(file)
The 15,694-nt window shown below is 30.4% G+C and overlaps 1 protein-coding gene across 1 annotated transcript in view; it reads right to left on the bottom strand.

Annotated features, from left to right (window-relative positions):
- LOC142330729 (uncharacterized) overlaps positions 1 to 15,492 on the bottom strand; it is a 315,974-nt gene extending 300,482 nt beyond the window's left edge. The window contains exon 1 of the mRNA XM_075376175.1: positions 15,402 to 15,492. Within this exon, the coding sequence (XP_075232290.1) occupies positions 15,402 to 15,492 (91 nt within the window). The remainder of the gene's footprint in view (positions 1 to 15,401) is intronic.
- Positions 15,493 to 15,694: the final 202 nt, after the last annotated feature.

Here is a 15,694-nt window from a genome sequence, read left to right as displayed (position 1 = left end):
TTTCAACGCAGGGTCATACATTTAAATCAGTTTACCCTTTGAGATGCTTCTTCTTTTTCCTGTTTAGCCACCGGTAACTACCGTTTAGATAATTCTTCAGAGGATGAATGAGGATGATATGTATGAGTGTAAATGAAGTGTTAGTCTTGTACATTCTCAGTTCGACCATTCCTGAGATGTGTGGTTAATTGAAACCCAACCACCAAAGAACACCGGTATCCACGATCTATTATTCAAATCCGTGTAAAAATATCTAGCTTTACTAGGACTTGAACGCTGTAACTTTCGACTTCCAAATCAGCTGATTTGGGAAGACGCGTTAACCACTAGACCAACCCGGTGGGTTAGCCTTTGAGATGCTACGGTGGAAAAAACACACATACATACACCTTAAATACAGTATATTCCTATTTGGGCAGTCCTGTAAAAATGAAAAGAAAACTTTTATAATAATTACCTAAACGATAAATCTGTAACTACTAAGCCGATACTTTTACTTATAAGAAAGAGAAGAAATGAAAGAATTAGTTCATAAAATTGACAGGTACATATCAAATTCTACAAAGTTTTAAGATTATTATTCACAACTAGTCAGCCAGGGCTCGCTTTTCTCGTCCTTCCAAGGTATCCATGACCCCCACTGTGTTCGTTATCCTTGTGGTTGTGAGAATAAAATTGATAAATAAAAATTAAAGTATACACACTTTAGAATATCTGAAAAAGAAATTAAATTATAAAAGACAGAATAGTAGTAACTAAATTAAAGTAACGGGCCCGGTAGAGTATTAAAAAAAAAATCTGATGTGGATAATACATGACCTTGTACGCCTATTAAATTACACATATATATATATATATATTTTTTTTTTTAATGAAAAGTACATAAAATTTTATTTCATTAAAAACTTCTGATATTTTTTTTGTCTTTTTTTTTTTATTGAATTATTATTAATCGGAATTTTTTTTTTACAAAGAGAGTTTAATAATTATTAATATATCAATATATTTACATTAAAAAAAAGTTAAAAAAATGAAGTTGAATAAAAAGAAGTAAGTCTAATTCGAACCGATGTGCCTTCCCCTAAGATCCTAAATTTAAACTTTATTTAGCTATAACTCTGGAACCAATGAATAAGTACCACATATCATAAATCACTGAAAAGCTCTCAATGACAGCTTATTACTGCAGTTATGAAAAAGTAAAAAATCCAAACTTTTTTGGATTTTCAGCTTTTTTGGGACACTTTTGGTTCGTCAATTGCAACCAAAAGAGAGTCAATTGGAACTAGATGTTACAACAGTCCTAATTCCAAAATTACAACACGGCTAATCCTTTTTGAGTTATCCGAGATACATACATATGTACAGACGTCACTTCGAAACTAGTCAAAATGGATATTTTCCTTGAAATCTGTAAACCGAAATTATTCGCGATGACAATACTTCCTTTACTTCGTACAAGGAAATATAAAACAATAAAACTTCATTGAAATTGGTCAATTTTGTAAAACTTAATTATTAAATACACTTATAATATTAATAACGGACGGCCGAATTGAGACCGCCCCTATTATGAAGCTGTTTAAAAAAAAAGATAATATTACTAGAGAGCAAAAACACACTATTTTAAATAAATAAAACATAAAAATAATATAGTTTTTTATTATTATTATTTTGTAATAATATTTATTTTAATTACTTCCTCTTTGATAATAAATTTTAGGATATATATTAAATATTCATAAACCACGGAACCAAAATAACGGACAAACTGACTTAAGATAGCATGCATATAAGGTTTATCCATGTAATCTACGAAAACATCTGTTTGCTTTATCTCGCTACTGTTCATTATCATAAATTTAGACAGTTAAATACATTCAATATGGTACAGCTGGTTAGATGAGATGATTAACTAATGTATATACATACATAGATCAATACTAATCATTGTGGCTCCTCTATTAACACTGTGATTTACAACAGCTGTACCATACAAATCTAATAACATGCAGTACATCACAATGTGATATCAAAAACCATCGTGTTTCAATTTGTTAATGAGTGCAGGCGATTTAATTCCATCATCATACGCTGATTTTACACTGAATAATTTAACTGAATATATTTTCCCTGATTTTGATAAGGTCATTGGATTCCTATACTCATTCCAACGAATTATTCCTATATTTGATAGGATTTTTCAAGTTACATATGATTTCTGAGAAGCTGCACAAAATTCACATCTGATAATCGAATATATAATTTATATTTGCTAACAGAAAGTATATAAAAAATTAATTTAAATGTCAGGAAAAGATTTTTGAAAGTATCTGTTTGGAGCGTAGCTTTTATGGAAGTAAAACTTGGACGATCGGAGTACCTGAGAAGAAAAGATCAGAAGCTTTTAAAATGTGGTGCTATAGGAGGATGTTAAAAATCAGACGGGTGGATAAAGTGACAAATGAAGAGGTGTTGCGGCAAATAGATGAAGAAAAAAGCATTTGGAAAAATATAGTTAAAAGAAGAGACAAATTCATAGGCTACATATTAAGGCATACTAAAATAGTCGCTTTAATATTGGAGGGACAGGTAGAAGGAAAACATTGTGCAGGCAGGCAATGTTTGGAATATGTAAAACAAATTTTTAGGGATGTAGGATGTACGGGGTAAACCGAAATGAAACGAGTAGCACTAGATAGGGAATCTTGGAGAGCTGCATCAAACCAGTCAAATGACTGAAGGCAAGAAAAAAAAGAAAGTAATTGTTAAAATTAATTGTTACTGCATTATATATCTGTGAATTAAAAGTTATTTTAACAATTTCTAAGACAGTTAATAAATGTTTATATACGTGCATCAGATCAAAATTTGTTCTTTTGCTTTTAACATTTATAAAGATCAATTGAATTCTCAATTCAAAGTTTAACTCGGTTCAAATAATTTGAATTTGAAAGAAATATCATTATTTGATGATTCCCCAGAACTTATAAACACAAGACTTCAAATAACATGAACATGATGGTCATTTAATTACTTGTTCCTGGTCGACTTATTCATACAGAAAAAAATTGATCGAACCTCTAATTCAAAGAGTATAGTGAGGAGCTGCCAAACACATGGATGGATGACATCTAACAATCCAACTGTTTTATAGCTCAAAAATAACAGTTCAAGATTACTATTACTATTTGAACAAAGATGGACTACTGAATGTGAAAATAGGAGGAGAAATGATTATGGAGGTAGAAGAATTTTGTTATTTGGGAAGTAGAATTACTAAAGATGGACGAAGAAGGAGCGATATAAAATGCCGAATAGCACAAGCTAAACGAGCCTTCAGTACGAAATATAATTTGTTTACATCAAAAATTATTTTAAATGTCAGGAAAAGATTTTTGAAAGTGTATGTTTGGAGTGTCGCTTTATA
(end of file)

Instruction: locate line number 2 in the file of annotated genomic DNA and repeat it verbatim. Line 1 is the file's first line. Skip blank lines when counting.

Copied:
Annotated features, from left to right (window-relative positions):